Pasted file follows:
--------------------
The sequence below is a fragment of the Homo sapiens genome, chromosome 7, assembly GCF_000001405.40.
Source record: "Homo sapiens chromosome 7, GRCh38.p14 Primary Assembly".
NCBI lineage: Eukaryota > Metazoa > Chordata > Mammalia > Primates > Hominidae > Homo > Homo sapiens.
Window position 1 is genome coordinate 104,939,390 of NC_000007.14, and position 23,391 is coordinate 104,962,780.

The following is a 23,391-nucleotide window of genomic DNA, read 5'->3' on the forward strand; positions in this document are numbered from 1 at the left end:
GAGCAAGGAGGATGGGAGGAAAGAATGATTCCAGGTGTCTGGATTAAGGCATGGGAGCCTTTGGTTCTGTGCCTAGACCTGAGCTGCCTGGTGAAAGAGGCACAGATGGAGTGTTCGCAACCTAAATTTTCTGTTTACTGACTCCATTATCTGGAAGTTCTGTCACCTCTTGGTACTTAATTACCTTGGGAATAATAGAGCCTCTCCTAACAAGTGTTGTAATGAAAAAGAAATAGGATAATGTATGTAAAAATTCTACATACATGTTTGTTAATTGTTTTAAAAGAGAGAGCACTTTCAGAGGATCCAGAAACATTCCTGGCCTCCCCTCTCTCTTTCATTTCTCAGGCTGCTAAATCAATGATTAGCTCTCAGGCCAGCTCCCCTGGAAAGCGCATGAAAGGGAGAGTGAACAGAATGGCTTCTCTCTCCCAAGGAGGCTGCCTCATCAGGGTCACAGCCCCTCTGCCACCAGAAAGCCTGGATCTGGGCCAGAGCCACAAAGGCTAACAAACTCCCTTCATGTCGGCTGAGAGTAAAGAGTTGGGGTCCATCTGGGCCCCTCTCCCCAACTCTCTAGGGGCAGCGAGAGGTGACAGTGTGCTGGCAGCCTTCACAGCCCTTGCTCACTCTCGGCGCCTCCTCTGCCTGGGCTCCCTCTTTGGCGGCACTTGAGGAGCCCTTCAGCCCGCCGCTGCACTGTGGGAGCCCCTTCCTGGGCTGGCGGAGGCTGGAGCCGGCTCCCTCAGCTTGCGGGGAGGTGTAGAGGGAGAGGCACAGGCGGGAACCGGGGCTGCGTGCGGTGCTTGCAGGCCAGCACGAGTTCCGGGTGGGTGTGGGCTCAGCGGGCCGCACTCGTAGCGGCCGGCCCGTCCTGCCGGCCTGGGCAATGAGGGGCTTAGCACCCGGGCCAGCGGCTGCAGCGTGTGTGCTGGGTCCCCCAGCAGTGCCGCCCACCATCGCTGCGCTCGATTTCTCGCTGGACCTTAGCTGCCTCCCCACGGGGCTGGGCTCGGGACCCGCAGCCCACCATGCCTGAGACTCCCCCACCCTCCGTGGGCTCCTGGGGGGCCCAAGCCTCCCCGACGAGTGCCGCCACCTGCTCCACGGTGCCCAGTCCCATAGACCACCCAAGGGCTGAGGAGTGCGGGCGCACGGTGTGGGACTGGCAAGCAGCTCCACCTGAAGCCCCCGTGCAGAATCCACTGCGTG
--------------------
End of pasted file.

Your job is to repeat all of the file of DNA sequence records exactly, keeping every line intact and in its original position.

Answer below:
The sequence below is a fragment of the Homo sapiens genome, chromosome 7, assembly GCF_000001405.40.
Source record: "Homo sapiens chromosome 7, GRCh38.p14 Primary Assembly".
NCBI lineage: Eukaryota > Metazoa > Chordata > Mammalia > Primates > Hominidae > Homo > Homo sapiens.
Window position 1 is genome coordinate 104,939,390 of NC_000007.14, and position 23,391 is coordinate 104,962,780.

The following is a 23,391-nucleotide window of genomic DNA, read 5'->3' on the forward strand; positions in this document are numbered from 1 at the left end:
GAGCAAGGAGGATGGGAGGAAAGAATGATTCCAGGTGTCTGGATTAAGGCATGGGAGCCTTTGGTTCTGTGCCTAGACCTGAGCTGCCTGGTGAAAGAGGCACAGATGGAGTGTTCGCAACCTAAATTTTCTGTTTACTGACTCCATTATCTGGAAGTTCTGTCACCTCTTGGTACTTAATTACCTTGGGAATAATAGAGCCTCTCCTAACAAGTGTTGTAATGAAAAAGAAATAGGATAATGTATGTAAAAATTCTACATACATGTTTGTTAATTGTTTTAAAAGAGAGAGCACTTTCAGAGGATCCAGAAACATTCCTGGCCTCCCCTCTCTCTTTCATTTCTCAGGCTGCTAAATCAATGATTAGCTCTCAGGCCAGCTCCCCTGGAAAGCGCATGAAAGGGAGAGTGAACAGAATGGCTTCTCTCTCCCAAGGAGGCTGCCTCATCAGGGTCACAGCCCCTCTGCCACCAGAAAGCCTGGATCTGGGCCAGAGCCACAAAGGCTAACAAACTCCCTTCATGTCGGCTGAGAGTAAAGAGTTGGGGTCCATCTGGGCCCCTCTCCCCAACTCTCTAGGGGCAGCGAGAGGTGACAGTGTGCTGGCAGCCTTCACAGCCCTTGCTCACTCTCGGCGCCTCCTCTGCCTGGGCTCCCTCTTTGGCGGCACTTGAGGAGCCCTTCAGCCCGCCGCTGCACTGTGGGAGCCCCTTCCTGGGCTGGCGGAGGCTGGAGCCGGCTCCCTCAGCTTGCGGGGAGGTGTAGAGGGAGAGGCACAGGCGGGAACCGGGGCTGCGTGCGGTGCTTGCAGGCCAGCACGAGTTCCGGGTGGGTGTGGGCTCAGCGGGCCGCACTCGTAGCGGCCGGCCCGTCCTGCCGGCCTGGGCAATGAGGGGCTTAGCACCCGGGCCAGCGGCTGCAGCGTGTGTGCTGGGTCCCCCAGCAGTGCCGCCCACCATCGCTGCGCTCGATTTCTCGCTGGACCTTAGCTGCCTCCCCACGGGGCTGGGCTCGGGACCCGCAGCCCACCATGCCTGAGACTCCCCCACCCTCCGTGGGCTCCTGGGGGGCCCAAGCCTCCCCGACGAGTGCCGCCACCTGCTCCACGGTGCCCAGTCCCATAGACCACCCAAGGGCTGAGGAGTGCGGGCGCACGGTGTGGGACTGGCAAGCAGCTCCACCTGAAGCCCCCGTGCAGAATCCACTGCGTG